Here’s another smash hit from the annals of the World’s Finest Slash Fiction Art. At Rome’s Villa Borghese gardens, you can stroll through the arbors and meditate on a sculpture of Batman readying his body for the Last Love of Krypton.
via Bleeding Cool Comic Book, Movies and TV News and Rumors
Stitched is a new supernatural horror war film written and directed by Preacher, Crossed and Boys creator Garth Ennis.
And it will premiere San Diego Comic Con on Thursday, July 21st at 8.15pm in Room 6DE. Garth Ennis will be there, as well as cast and crew from Avatar Press and Mischief Maker Studios. This is the first time San Diego Comic Con has premiered such a film, on site.
PHILADELPHIA — The lights are going out for Peter Parker, the high school student bitten by a radioactive spider whose wall-crawling and web-slinging antics have made him a touchstone of Marvel Comics’ universe of heroes and villains.
The publisher said Tuesday that Parker’s alter ego, Spider-Man, will finally succumb to one of his most pernicious foes in the final issue of “Ultimate Comics Spider-Man” due out Wednesday.
Fans of Spider-Man need not worry much, though, because the Ultimates imprint is separate from Marvel’s bigger universe. Whatever fate may befall Ultimate Spider-Man won’t count in the pages of the other series, including Amazing Spider-Man.
The death, while dramatic, is not entirely unexpected. In November, Marvel said that the Ultimate Spider-Man was going to face an uncertain fate in the latest storyline by writer Brian Michael Bendis fittingly titled “The Death of Spider-Man,” an eight-issue arc that saw the return of original series artist Mark Bagley. Bendis and Bagley had worked together on the series for 111 issues.
Bendis told The Associated Press that in issue No. 160 Parker fights valiantly but will pass on, heroically, in a pitched fight. To whom? (SPOILER BELOW)
read the rest of this article here: ‘Ultimate Spider-Man’: Peter Parker To Be Killed By…
You know us; we’re always working on a new plan to blow people’s minds – and oh baby, we have come up with a DOOZY! The best part? IT INVOLVES YOU. That’s right – for this massive undertaking, we need your help. So grab a pen & paper, or paints, or a marble block and chisel, or popsicle sticks and glue, or WHATEVER you make art with, and get to work! Like artist Justin Orr has done on the left, we’re looking for any and all renditions of Conan’s alter ego superhero, the Flaming C! We are currently accepting submissions through our Coco MoCA, so click right here to send us your stuff!
Ready or not, Comic-Con is almost here again! There has been some word that there might be a slightly lessened presence from the major movie studios this year in San Diego, but no one expects there to be anything quiet on the TV front, which has exploded in recent years to include all kinds of shows – including plenty that are not exactly the genre material one would expect to find at SDCC.
In the coming weeks, we’re going to be hearing a ton of news on what TV shows (and webseries) are coming to Comic-Con and I’ll be updating this list frequently as more shows are added, and including more specific days, times and locations to panels we don’t have those details on yet.
Thanks to Seat42f.com for breaking the news on many of these panels.
Along with, a ton of shows added thanks to info from EW.com: , , , , , , , and . And even more thanks to Seat42f.com: , , , , , , , , , , and .
See the full article and list here: TV Shows Coming to Comic-Con 2011 – TV Preview at IGN.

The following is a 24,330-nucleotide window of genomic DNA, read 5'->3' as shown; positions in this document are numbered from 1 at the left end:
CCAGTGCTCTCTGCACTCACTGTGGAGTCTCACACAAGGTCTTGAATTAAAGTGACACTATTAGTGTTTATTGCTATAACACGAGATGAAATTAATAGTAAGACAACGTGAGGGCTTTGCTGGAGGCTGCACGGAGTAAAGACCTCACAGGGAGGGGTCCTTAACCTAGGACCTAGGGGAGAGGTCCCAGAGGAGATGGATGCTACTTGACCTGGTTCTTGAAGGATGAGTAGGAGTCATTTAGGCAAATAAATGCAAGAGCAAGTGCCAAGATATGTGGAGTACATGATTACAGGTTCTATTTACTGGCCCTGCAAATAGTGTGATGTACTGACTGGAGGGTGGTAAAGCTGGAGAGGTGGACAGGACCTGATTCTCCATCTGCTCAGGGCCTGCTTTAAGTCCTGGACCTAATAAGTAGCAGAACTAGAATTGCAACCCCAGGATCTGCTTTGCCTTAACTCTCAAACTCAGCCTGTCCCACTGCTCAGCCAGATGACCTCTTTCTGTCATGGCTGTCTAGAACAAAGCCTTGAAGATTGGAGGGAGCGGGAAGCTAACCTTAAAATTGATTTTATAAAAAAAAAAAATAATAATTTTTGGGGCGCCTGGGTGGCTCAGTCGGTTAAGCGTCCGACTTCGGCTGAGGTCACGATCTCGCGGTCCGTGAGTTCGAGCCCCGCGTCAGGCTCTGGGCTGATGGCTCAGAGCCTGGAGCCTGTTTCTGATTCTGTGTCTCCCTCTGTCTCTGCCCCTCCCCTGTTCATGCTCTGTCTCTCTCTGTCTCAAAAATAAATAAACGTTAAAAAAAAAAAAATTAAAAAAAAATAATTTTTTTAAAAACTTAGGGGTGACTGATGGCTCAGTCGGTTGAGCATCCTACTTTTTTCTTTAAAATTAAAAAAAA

IN THE SNAKE MAGAZINE
We are currently accepting short stories for our first issue to be published in October 2011. At this time we are only accepting fiction, although in the future we hope to expand the extent of our publication to include non-fictional accounts as well as essays, reviews, and other genres. We accept short fiction submissions that are up to 10,000 words. Please do not submit novel excerpts unless they are self contained as works of fiction. We are especially interested in stories that focus on character development, perception of self, and interpersonal relationships that reflect the nature and of the human experience. All genres are accepted. Pays$50 for one-time World-Wide-Web publication rights.
MARY WOLLSTONECRAFT SHELLEY PRIZE FOR IMAGINATIVE FICTION
$10 ENTRY FEE
C/O Rosebud Magazine, N3310 Asje Rd., Cambridge WI 53523 Contest for original works of fantasy, science fiction, mystery, or horror, 4000w or less. Entries welcome any time. Deadline: September 1 in odd years. GRAND PRIZE: $1,000, 4 runners-up receive $100. All winners published in the magazine.
SCARE THE DICKENS OUT OF US GHOST STORY WRITING CONTEST
$5 or $20 ENTRY FEE
The Scare The Dickens Out of Us ghost story writing contest for 2011 is entering its third year. First place prize of $1,000, second place prize of $500 and third place prize of $250 will be awarded this year for the best original, previously unpublished ghost stories 5000 words or less that are submitted. For younger writers, The Junior Scare The Dickens Out of Us ghost story contest, which follows the same rules, offers $250 for first place for writers aged 12-18. This contest is a fundraiser for the Friends of the Dr. Eugene Clark Library in Lockhart, Texas. The main contest requires a $20 entry fee and the Junior contest a $5 entry fee. The contest is privately funded. All entry fee money goes directly to the Friends where it is donated to the library for library projects. Entries are accepted beginning July 1. The contest postmark deadline is October 1, 2011. No publication is involved. Writers retain full rights to their stories. The contest is open to published and unpublished writers, and to local, national and international writers as well. The only rules are that you write an original, unpublished ghost story and that it be 5,000 words or less in length.